Every year, far too many African American boys fail to graduate from high school and attend a competitive four-year college. What’s standing in their way?
In the second episode of Walking the Talk, we explore obstacles on the road to college, and other issues affecting student equity, in a conversation with John Silvanus Wilson, the former president of Morehouse College and former executive director of the White House Initiative on Historically Black Colleges and Universities, a position to which he was appointed by President Barack Obama. Walking the Talk, hosted by HGSE’s Domonic Rollins, is a series of video conversations streamed live on Facebook, exploring challenging questions around diversity, inclusion, and identity as they are lived and expressed in the real world.
How fear can impact diversity, prejudice, and achievement:
In the current climate, you have people who feel excluded and wrong, says Wilson. And the problem in most cases is fear. Hurt people are fearful that they’re going to be hurt again, so as a defense mechanism, they hurt other people in order to keep themselves walled off. And working with African American males in a variety of contexts, the barrier in most minds and hearts and spirits of young men was fear. If you could get to that fear, help them identify it, and work through it, then you could position them with a different posture in the world.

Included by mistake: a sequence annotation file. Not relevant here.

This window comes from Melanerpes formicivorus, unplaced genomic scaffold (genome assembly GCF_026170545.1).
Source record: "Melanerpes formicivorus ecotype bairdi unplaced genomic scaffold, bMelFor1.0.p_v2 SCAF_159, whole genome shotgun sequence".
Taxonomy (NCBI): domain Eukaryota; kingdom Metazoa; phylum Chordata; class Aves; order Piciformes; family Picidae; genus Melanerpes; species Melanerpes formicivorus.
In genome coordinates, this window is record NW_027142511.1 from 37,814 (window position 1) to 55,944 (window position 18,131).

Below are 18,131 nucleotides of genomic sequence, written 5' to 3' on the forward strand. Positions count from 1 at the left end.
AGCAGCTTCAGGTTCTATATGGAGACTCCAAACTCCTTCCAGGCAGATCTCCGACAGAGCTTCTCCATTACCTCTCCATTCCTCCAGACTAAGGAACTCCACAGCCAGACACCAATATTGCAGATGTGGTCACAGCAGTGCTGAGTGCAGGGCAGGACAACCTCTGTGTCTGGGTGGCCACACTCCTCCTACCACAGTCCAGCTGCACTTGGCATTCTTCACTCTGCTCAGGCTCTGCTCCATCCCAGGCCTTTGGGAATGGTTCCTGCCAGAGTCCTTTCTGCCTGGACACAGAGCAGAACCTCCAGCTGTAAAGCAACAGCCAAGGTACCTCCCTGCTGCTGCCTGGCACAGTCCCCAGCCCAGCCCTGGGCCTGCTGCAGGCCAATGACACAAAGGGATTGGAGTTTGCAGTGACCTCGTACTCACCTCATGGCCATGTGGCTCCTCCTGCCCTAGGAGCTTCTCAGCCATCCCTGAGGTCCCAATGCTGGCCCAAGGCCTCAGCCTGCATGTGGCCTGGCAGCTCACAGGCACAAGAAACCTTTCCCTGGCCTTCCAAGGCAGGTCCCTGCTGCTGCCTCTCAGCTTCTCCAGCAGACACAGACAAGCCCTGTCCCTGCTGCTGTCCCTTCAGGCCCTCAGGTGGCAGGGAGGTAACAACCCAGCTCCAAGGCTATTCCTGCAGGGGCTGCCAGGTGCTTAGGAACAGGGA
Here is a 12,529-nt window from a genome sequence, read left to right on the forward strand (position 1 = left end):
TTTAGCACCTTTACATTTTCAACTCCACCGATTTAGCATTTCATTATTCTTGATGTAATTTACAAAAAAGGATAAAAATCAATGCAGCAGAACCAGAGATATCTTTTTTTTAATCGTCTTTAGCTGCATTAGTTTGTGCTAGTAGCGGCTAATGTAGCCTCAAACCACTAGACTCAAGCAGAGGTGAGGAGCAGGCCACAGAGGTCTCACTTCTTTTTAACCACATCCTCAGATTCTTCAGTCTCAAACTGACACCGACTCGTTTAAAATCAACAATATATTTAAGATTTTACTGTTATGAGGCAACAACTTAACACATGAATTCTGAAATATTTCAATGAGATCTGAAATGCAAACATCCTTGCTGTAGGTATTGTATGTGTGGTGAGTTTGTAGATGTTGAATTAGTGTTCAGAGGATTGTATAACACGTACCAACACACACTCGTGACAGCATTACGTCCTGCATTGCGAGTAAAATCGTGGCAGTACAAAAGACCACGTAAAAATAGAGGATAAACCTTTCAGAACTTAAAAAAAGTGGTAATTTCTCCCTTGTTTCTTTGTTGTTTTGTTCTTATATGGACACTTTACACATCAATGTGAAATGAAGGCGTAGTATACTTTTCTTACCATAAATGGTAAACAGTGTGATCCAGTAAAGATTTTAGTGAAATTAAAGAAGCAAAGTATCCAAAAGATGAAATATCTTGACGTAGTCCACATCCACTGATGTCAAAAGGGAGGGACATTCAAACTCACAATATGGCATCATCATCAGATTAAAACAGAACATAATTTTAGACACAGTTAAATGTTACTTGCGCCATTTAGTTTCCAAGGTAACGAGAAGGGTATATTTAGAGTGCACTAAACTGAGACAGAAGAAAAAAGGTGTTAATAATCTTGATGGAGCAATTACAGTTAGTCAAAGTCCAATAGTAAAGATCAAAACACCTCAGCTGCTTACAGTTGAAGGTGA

Fear is a seriously complicating factor, for not just African American males, but all people, and it’s at the root of those who have issues with diversity. They fear the other.
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